26 Jun 2011

Riots test Communist China’s love of order

Harmony and stability are priorities for the Chinese. But as Channel 4 News Asia Correspondent John Sparks discovered, young people across China are taking to the streets and calling for change.

Ai Weiwei may be the best-known victim of severe crackdown on dissent in China.

After mounting international pressure, the authorities released the celebrated artist on Wednesday after accusing him of tax evasion. He has been effectively silenced by a series of restrictions on what he can say and do.

China’s move to douse any flicker of protest began in February – a response, many believe, to the uprisings in the Middle East.

But human rights groups say that, despite the crackdown, there has been a surge of strikes, protests and disturbances nationwide.

Channel 4 News gained access to one city in the south east called Xintang. It was recently rocked by four days of rioting and is now under police lock-down. But its resident are increasingly willing to challenge the authorities.

Two weeks ago the streets erupted in a city called Xintang. A pregnant woman who ran a stall was beaten by police, say protesters.

In the People’s Republic of China, stability is king. Dissent is forbidden. Yet many of its citizens are unwilling to toe the party line. A younger generation is increasingly frustrated and calling for change.

Two weeks ago the streets erupted in a city called Xintang. A pregnant woman who ran a stall was beaten by local police, say protesters. And the news travelled fast.

In scenes captured on a mobile phone, rioters overwhelmed and destroyed the police headquarters. And such disturbances are occurring more frequently, according to human rights groups.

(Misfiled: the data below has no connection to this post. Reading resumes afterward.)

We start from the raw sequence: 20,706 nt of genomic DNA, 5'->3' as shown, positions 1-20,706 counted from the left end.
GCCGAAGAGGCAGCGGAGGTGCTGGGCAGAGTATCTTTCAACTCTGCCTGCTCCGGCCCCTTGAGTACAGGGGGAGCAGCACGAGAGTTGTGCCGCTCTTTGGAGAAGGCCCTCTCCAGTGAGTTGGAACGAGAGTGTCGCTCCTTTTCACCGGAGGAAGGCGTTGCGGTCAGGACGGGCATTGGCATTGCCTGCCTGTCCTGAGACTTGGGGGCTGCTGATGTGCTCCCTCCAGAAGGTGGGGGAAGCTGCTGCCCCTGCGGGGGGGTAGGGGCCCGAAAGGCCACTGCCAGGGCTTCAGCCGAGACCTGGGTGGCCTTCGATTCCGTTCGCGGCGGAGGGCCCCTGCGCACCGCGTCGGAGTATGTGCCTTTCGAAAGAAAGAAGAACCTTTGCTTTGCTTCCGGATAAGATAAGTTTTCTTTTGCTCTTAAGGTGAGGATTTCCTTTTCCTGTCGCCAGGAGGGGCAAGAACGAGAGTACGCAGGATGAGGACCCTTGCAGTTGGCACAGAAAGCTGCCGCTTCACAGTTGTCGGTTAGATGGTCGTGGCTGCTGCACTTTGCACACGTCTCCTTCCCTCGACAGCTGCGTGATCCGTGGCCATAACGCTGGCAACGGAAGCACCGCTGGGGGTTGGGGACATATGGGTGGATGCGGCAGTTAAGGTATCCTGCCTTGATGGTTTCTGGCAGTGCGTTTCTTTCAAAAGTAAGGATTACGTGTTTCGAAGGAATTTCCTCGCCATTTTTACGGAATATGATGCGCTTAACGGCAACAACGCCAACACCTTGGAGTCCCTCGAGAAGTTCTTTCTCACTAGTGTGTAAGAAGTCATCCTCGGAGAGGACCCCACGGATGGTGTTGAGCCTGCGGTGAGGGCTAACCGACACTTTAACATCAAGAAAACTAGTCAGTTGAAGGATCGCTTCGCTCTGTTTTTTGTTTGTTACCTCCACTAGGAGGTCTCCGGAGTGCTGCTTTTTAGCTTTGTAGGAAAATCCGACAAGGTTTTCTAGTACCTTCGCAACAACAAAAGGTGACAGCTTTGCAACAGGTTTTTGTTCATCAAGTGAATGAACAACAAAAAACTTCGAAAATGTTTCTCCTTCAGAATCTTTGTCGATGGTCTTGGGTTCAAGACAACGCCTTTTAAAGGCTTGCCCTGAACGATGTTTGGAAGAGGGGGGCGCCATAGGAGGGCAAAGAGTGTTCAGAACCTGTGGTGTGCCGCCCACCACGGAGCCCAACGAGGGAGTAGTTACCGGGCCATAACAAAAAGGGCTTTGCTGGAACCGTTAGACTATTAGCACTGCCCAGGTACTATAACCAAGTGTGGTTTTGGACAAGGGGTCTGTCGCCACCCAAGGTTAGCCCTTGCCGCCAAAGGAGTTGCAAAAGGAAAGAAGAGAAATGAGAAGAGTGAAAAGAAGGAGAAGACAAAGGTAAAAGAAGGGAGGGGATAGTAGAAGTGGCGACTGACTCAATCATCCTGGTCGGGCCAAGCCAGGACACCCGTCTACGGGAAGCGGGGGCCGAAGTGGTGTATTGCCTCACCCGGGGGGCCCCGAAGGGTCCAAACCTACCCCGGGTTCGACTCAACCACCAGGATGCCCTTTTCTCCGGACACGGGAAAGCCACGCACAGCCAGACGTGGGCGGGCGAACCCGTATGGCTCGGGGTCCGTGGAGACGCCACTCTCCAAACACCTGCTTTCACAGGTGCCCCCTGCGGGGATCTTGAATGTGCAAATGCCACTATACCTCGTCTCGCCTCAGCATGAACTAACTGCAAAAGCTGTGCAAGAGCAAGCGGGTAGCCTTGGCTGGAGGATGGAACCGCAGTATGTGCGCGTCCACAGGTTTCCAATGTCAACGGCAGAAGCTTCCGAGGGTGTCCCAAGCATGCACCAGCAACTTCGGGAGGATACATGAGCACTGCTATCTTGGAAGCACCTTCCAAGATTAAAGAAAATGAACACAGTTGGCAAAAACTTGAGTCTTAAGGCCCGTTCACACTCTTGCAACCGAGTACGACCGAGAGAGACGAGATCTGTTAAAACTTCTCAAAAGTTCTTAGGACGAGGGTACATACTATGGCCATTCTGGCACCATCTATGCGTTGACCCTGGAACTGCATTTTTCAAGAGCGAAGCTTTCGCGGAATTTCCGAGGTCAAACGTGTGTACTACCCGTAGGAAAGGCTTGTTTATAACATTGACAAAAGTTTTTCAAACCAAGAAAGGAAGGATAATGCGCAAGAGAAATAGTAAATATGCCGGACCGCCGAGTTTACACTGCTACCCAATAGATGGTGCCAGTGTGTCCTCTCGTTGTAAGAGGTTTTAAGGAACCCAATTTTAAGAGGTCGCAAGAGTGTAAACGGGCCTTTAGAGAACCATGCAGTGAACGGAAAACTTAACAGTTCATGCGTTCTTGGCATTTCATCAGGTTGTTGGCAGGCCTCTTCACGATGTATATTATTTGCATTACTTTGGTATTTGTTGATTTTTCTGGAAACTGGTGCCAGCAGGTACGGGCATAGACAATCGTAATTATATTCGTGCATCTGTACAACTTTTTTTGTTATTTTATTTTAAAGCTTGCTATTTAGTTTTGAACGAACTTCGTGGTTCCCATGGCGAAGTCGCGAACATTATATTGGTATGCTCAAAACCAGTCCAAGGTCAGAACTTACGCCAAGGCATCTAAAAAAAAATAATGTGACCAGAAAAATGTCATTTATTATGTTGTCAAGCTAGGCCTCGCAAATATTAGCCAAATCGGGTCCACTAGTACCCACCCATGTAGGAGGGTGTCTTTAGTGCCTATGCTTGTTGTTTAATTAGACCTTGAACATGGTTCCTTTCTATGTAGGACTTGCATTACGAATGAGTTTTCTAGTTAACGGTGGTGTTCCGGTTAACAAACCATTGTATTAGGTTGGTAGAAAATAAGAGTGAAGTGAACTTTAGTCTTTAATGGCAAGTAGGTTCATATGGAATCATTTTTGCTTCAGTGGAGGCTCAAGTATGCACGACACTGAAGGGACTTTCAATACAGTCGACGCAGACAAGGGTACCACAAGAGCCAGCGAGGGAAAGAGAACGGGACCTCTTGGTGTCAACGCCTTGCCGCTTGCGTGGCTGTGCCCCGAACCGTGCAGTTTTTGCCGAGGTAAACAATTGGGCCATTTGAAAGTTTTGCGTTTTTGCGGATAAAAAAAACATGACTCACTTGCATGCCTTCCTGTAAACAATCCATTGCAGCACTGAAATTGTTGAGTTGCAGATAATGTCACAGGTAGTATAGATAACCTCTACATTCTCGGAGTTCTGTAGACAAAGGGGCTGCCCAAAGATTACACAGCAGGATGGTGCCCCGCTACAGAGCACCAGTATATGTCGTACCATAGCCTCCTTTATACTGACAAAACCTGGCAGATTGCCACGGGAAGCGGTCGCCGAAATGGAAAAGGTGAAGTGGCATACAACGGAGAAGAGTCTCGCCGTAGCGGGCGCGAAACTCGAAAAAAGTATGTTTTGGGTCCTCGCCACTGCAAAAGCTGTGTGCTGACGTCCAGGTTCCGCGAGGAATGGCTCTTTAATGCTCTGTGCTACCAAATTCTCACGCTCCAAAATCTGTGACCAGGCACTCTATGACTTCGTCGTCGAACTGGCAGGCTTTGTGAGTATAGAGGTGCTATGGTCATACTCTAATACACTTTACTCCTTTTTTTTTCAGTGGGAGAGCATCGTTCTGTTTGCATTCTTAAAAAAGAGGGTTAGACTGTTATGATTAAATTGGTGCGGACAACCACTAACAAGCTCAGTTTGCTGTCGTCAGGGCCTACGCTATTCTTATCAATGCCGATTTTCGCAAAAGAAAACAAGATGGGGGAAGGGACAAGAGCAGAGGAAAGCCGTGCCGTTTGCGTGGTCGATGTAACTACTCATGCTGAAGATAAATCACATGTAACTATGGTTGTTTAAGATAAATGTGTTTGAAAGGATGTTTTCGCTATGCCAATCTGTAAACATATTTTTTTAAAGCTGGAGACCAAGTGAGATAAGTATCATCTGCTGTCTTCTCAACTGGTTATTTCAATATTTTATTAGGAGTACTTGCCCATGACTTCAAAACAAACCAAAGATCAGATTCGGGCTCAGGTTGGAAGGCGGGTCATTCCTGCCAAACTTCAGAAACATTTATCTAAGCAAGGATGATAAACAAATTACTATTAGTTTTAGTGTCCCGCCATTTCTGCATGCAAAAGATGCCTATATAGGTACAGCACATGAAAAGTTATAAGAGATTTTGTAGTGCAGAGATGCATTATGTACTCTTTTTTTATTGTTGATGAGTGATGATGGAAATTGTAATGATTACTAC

Read more Channel 4 News reports from China

City under lock-down

We found Xintang under lock-down, with a police unit stationed every 20 metres in the centre of town. They had regained control – no danger of an Arab-style uprising here.

And the city’s residents? Well, they didn’t want to talk. “Don’t know anything,” said one man. “It’s not convenient to talk about it,” said another.

While scared to speak publicly, many here are angry and disillusioned. Migrants work up to 16-hour days in Xintang’s factories, but the rising cost of living in China means they barely make ends meet.

Young workers can’t live a decent life in the city and they can’t afford to send money home. It’s modern-day slavery. Chinese labour activist

One labour activist told Channel 4 News there was no future for young workers. “They can’t live a decent life in the city,” he said, “and they can’t afford to send money home either. It’s modern-day slavery.”

Mr Li, an activist and critic of the Chinese Government, arranged for us to meet some migrant workers. He is frequently targeted by police – so we kept our distance.

He took us to a sweltering flat in an overcrowded block. A group of young people told me they’d had enough. “We’re not free,” one told me. “We’re stuck on the factory floor for hours. And we get so little money.”

Another explained: “Even if we’re paid overtime, we’re still poor. Prices are soaring. We have no quality of life.”

Mr Li worked with a lawyer called Tang Jingling, who took cases on behalf of workers. But in February Mr Tang disappeared, and his wife and mother are thought to be under house arrest.

Read John Sparks's blog: Protesting Chinese workers will mean higher prices

Overwhelming power of the state

In fact, the month of February marked the beginning of most severe crackdown on dissent China in 20 years.

Inspired by events overseas, activists gathered for a protest in Beijing. Like the citizens of Tunisia and Egypt, they used the internet to organise.

But they were met by the overwhelming power of the state. Participants were bundled up and marched through unmarked doors.

Such allegations are firmly rejected by Chinese officials. The head of the regional reform commission has said China is entering a transition phase but that tensions will ease over time.

Harmony and stability are the Chinese Communist Party’s priorities. And many in the country know or care little for revolutions overseas.

But meeting the growing expectations of young people will test the party’s leadership to the limit.